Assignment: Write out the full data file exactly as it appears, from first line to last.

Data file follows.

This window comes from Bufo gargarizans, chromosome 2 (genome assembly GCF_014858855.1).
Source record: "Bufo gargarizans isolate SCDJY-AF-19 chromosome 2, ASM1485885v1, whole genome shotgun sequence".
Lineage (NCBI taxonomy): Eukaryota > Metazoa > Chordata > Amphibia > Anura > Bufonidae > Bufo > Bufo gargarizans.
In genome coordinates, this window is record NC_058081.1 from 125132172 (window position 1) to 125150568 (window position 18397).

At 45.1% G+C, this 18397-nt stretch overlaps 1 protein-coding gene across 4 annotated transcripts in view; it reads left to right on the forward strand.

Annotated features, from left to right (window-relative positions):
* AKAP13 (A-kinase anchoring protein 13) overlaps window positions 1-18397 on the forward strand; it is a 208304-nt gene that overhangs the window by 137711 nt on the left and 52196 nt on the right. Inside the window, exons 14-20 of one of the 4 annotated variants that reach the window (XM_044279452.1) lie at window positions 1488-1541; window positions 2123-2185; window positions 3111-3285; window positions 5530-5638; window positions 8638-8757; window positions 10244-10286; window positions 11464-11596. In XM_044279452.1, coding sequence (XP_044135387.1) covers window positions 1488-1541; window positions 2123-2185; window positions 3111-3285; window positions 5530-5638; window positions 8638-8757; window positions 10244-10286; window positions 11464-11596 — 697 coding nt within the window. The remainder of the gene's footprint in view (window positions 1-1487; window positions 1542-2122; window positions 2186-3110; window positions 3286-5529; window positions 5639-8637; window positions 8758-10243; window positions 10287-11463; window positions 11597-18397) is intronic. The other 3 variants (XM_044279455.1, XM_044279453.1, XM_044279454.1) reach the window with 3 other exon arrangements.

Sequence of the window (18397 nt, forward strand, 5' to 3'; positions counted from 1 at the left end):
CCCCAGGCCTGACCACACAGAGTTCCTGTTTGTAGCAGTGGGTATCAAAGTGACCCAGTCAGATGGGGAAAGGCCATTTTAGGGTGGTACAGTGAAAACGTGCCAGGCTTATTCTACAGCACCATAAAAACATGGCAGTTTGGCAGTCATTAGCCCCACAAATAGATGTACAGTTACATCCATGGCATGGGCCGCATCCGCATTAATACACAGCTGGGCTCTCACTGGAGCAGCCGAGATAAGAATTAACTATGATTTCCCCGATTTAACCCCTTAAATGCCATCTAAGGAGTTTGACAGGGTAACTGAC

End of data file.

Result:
This window comes from Bufo gargarizans, chromosome 2 (genome assembly GCF_014858855.1).
Source record: "Bufo gargarizans isolate SCDJY-AF-19 chromosome 2, ASM1485885v1, whole genome shotgun sequence".
Lineage (NCBI taxonomy): Eukaryota > Metazoa > Chordata > Amphibia > Anura > Bufonidae > Bufo > Bufo gargarizans.
In genome coordinates, this window is record NC_058081.1 from 125132172 (window position 1) to 125150568 (window position 18397).

At 45.1% G+C, this 18397-nt stretch overlaps 1 protein-coding gene across 4 annotated transcripts in view; it reads left to right on the forward strand.

Annotated features, from left to right (window-relative positions):
* AKAP13 (A-kinase anchoring protein 13) overlaps window positions 1-18397 on the forward strand; it is a 208304-nt gene that overhangs the window by 137711 nt on the left and 52196 nt on the right. Inside the window, exons 14-20 of one of the 4 annotated variants that reach the window (XM_044279452.1) lie at window positions 1488-1541; window positions 2123-2185; window positions 3111-3285; window positions 5530-5638; window positions 8638-8757; window positions 10244-10286; window positions 11464-11596. In XM_044279452.1, coding sequence (XP_044135387.1) covers window positions 1488-1541; window positions 2123-2185; window positions 3111-3285; window positions 5530-5638; window positions 8638-8757; window positions 10244-10286; window positions 11464-11596 — 697 coding nt within the window. The remainder of the gene's footprint in view (window positions 1-1487; window positions 1542-2122; window positions 2186-3110; window positions 3286-5529; window positions 5639-8637; window positions 8758-10243; window positions 10287-11463; window positions 11597-18397) is intronic. The other 3 variants (XM_044279455.1, XM_044279453.1, XM_044279454.1) reach the window with 3 other exon arrangements.

Sequence of the window (18397 nt, forward strand, 5' to 3'; positions counted from 1 at the left end):
CCCCAGGCCTGACCACACAGAGTTCCTGTTTGTAGCAGTGGGTATCAAAGTGACCCAGTCAGATGGGGAAAGGCCATTTTAGGGTGGTACAGTGAAAACGTGCCAGGCTTATTCTACAGCACCATAAAAACATGGCAGTTTGGCAGTCATTAGCCCCACAAATAGATGTACAGTTACATCCATGGCATGGGCCGCATCCGCATTAATACACAGCTGGGCTCTCACTGGAGCAGCCGAGATAAGAATTAACTATGATTTCCCCGATTTAACCCCTTAAATGCCATCTAAGGAGTTTGACAGGGTAACTGAC